When Microsoft ran mean-spirited advertisements against Apple's MacBook, my colleague Mark Wilson took umbrage, calling the ads 'childish and imbecilic'. Today, in an all-new ad, Huawei MateBook is joining the Surface Pro in the Apple-bashing. The personified versions of two Windows 10 tablets come across as bullies, belittling Apple's iPad Pro.
You don’t need a valid license to run a Windows 10 Insider Preview Build on your PC. Each build is time-limited, but a new version will be released before the previous one expires.
Provided you keep updating your system to the latest build, you’ll have no problems. However, if you’ve installed a preview build and not updated it -- hey, free Windows! -- Microsoft is about to flip a kill switch that will stop it working entirely.
Windows 10 Insider Preview Build 14926 for PC and Mobile arrives on the Fast ring, introduces experimental features
It’s been two weeks since Microsoft rolled out a new Windows 10 build to Insiders on the Fast ring. In that time the company has been busy upgrading its build monitoring services.
Today, it's business as usual once more, as the company releases Build 14926 for PC and Mobile. The latest build is well worth the wait as this not only fixes the issue that was killing Wi-Fi for some users, and the problem causing bluescreen crashes for Kindle owners, but introduces several notable new features.
Microsoft targeted "newer" devices first, with those on older systems set to receive the update shortly afterwards. If you were keen to upgrade, you could of course hurry things along or take matters into your own hands.
Microsoft dropped Windows Media Center from Windows 10, citing "decreased usage" as the reason it would no longer be available. In its place the software giant released a DVD Player, but this was expensive and incredibly basic.
If you miss Windows Media Center, and alternatives such as Kodi aren’t filling the gap for you, the good news is you can, with a little trickery, install Windows Media Center on Windows 10.
AMD makes very cost-effective and powerful processors. Even though some of its chips are a bit long in the tooth, gamers in particular can leverage them for a powerful machine without breaking the bank. Unfortunately, its AM3+ platform is lacking in some modern technology, such as DDR4 and PCIe 3.0. While DDR3 RAM is arguably still good enough, PCIe 2.0 is a bottleneck for modern NVMe SSDs.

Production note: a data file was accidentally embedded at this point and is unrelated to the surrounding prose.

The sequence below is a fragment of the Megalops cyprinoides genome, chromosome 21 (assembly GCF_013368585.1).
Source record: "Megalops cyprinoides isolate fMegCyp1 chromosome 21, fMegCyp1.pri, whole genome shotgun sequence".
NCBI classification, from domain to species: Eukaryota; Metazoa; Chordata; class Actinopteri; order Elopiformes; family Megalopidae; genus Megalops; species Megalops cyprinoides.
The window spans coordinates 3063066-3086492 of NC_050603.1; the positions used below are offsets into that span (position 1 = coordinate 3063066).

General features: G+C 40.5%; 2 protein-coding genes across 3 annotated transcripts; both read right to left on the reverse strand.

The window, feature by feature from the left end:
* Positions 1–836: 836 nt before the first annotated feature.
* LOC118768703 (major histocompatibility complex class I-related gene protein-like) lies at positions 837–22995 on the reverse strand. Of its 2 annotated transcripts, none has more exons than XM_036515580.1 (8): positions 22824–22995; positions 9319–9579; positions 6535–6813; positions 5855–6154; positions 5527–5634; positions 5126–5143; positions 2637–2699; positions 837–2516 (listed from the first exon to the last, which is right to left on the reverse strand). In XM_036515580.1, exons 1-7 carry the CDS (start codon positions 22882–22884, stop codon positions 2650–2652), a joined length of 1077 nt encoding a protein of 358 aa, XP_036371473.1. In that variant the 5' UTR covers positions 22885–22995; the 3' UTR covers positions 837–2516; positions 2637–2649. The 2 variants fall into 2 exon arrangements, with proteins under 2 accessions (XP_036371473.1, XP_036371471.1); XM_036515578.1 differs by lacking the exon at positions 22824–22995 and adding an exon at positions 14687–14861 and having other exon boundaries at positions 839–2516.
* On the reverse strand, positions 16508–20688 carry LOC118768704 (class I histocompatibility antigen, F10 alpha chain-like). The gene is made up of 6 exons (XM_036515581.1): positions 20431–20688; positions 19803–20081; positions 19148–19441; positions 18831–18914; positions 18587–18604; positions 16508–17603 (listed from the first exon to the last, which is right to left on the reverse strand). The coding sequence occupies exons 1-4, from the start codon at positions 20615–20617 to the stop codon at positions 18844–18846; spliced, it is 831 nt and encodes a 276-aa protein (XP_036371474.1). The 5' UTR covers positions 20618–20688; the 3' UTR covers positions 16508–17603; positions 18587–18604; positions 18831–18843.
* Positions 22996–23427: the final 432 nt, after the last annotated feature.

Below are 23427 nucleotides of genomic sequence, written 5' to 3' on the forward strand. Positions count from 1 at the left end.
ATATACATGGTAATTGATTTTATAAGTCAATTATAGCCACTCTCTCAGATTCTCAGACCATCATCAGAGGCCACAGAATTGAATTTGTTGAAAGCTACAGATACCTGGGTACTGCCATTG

Luckily, consumers won't have to wait long to get a desktop PC powered by AMD's latest 7th generation APU -- codenamed 'Bristol Ridge'. Windows 10 OEMs (Lenovo and HP only, for now) are finally shipping these AM4 machines, which feature DDR4 memory, PCIe 3.0, and more. Of course, as APUs, the systems will have solid graphic performance without the need for a dedicated graphics card. This paves the way for the even more-powerful Zen CPUs from AMD.
The Windows Store can sometimes be a satisfying place to download and manage video games, apps, movies, and music. Regarding apps and games, however, the store is littered with a lot of low-quality items. In other words, Microsoft still has a lot of work to do, but it is slowly getting there.
Today, the Windows-maker announces that Windows 10 users can now pre-order video games through the Windows Store. It is one of those things that probably should have been possible from the start, but better late than never, right? The real question is, should Valve, owner of Steam, be worried?
Windows Insiders are beta testers for Windows 10. They get their hands on the latest builds, and get to try out the latest features. However, they also get to experience known issues and occasionally encounter show-stopping bugs.
A number of Windows Insiders on the Fast ring who installed the latest new release, Build 14915, which was pushed out just yesterday are reporting that it kills their Wi-Fi stone dead.
Writing at the Community forum, Microsoft says: